About the Author:


If you don't see your comment after publishing it, refresh the page.

Our comments section is intended for meaningful responses and debates in a civilized manner. We ask that you respect the fact that we are a religious Jewish website and avoid inappropriate language at all cost.

If you promote any foreign religions, gods or messiahs, lies about Israel, anti-Semitism, or advocate violence (except against terrorists), your permission to comment may be revoked.

No Responses to “Shopping For Priestly Garments”

Comments are closed.

SocialTwist Tell-a-Friend

Current Top Story
Yeshiva Beit Orot
2 Yeshiva Students Injured in Friday Night Terrorist Attack
Latest Judaism Stories
Rabbi Avi Weiss

Yitzchak thought the Jewish people needed dual leadership: Eisav the physical; Yaakov the spiritual

Weiss-112114-Sufganiot

According to the Sefer Yetzirah, the nature of the month of Kislev is sleep.

Teller-Rabbi-Hanoch-NEW

Though braggarts come across as conceited, their boasting often reflects a low sense of self-regard

Nimchinsky-112114-Learning

Not every child can live up to our hopes or expectations, but every child is loved by Hashem.

Leaders must always pay attention to the importance of timing.

While our leaders have been shepherds, the vast majority of the Children of Israel were farmers.

Maimonides himself walked and prayed in the permissible areas when he visited Eretz Yisrael in 1165

If a man dies childless, the Torah commands the deceased’s brother to marry his brother’s widow in a ceremony known as yibum, or to perform a special form of divorce ceremony with her known as chalitzah.

Dovid turned to the other people sitting at his table. “I’m revoking my hefker of the Chumash,” he announced. “I want to keep it.”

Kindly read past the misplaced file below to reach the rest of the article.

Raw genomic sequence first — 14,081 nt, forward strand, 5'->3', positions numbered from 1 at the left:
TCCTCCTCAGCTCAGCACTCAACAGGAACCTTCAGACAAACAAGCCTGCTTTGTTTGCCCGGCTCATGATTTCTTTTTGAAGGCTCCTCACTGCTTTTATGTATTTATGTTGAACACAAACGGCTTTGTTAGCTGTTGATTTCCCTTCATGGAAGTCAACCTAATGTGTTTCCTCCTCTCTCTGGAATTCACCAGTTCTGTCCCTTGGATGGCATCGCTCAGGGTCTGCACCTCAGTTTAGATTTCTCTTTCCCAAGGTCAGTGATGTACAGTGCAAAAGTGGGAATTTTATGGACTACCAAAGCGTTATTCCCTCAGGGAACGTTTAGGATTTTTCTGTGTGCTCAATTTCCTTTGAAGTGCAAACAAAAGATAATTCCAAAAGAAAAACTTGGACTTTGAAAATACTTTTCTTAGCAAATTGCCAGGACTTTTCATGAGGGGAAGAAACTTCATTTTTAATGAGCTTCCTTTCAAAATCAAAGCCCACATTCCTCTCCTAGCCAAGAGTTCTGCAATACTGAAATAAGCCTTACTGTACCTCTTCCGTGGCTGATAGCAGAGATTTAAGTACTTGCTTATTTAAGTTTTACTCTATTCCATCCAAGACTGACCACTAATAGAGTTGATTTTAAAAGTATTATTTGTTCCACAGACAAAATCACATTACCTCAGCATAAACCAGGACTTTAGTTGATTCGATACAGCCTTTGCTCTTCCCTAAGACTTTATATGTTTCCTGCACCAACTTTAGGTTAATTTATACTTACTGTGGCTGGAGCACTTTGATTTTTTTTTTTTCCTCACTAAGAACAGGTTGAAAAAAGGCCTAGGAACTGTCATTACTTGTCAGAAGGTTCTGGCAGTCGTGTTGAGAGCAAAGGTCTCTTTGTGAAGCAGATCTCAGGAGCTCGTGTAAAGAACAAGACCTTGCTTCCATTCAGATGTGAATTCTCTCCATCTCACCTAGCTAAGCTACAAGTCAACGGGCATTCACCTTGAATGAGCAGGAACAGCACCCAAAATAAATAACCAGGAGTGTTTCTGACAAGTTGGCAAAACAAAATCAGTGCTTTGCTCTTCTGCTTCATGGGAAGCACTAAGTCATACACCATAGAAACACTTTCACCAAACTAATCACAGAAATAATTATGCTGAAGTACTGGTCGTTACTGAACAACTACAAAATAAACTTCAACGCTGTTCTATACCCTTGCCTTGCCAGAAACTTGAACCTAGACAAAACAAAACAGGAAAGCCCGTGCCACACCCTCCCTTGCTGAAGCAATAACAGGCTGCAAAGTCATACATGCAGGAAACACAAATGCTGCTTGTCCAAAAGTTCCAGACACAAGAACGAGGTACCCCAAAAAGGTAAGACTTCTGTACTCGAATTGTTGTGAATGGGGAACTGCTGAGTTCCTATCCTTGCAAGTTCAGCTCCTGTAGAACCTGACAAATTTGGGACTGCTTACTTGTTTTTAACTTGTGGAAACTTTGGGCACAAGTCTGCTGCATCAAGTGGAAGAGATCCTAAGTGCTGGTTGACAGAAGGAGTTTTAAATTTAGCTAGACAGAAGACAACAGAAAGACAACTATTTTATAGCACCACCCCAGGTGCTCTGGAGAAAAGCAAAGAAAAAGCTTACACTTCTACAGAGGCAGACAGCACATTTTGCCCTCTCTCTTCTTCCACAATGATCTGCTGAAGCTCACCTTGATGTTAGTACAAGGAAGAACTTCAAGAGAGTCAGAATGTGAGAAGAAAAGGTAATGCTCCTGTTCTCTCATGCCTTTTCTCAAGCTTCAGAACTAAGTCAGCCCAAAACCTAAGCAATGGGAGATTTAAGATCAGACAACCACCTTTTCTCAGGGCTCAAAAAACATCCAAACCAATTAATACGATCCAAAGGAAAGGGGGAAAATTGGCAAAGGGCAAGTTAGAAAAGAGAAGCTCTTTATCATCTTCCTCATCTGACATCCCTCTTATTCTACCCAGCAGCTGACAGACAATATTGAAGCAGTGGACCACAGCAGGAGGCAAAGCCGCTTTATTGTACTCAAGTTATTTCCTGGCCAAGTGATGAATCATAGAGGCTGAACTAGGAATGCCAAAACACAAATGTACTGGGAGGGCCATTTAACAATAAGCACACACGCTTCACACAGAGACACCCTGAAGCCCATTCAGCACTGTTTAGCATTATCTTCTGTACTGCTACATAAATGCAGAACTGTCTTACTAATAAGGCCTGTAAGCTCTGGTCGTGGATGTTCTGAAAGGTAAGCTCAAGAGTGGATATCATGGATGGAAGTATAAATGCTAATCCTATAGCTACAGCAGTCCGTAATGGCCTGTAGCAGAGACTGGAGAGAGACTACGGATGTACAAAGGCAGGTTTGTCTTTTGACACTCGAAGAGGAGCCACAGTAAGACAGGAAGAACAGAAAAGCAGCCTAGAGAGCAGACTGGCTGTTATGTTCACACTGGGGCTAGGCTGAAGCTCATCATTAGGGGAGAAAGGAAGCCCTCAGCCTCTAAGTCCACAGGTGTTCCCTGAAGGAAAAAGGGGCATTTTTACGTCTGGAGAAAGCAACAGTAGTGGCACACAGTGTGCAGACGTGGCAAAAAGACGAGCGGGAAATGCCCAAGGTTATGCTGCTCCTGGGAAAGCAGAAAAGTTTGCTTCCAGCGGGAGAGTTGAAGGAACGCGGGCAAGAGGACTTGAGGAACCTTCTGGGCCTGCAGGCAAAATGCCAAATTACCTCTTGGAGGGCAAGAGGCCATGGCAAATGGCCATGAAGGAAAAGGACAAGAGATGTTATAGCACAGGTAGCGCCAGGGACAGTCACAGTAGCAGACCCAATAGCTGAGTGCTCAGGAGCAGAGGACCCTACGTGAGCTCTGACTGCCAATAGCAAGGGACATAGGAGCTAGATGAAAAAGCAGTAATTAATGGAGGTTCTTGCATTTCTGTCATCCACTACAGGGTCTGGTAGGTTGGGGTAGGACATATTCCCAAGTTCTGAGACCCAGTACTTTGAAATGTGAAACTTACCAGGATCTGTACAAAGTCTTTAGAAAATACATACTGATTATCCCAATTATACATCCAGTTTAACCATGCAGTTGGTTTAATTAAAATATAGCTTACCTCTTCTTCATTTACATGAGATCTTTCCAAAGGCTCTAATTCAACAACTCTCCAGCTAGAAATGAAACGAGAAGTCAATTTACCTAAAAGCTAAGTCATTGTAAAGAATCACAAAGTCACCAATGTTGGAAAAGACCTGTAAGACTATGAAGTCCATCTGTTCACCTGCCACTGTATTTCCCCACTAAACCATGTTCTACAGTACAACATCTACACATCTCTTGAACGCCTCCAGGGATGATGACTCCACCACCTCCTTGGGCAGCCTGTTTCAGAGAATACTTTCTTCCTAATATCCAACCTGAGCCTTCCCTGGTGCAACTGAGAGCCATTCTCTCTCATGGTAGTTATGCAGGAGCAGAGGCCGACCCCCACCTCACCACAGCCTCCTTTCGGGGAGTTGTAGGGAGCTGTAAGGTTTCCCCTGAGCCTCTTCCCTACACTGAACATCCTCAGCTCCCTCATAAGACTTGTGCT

Ever Vigilant
‘When Unworthy, One’s Number Of Years Is Reduced’
(Yevamos 50a)

Question: My young daughter was recently diagnosed with autism. She does not function well socially and is extremely introverted, but we have noticed that she reacts very well to small animals. We reported this to her therapist who suggested that we get a dog or cat as a pet. We know that most religious people frown upon having pets, but we hate to see our daughter suffer and want to do anything that would make her happy. Would it be okay to own a pet in the circumstances we described?

Her Loving Parents
(Via E-Mail)

Ramban interprets Korban as self-sacrifice, each Jew should attempt to recreate Akeidas Yitzchak.

Dr. Schwartz had no other alternatives up his sleeve. He suggested my mother go home and think about what she wanted to do.

Why does Lavan’s speaking before his father show that he was wicked? Disrespectful, yes. Rude, certainly. But a rasha?

We find that in certain circumstances before the Torah was actually given, people were permitted to make calculations as to what would better serve Hashem, even if it were against a mitzvah or aveirah.

More Articles from Rebbetzin Esther Jungreis
Rebbetzin Esther Jungreis

When art and evil are intermingled, evil is elevated and made acceptable.

Rebbetzin Esther Jungreis

In BB, he said “You, my children are the angels of Shabbos and the licht are your beautiful eyes.”

Why does Hebrew refer to mothers-in-law as “sunshine” when society often calls them the opposite?

Boundaries must be set in every home. Parents and children are not pals. They are not equals.

The call of the shofar is eternal. It is not musical. Its magnetic allurement cannot be explained.

We recently marked the thirteenth anniversary of 9/11 – that terrible day when the symbols of man’s power and achievement crumbled before our eyes and disappeared in fire and smoke. For a very brief moment we lost our smugness. Our confidence was shaken. Many of us actually searched our ways. Some of us even learned […]

One of the cornerstones of our Jewish life is chesed, kindness. Chesed can only be taught by example

“There is nothing new under the sun” is as valid today as it was yesterday.

Printed from: http://www.jewishpress.com/judaism/rebbetzins-viewpointrebbetzin-jungreis/shopping-for-priestly-garments/2012/07/11/

Scan this QR code to visit this page online: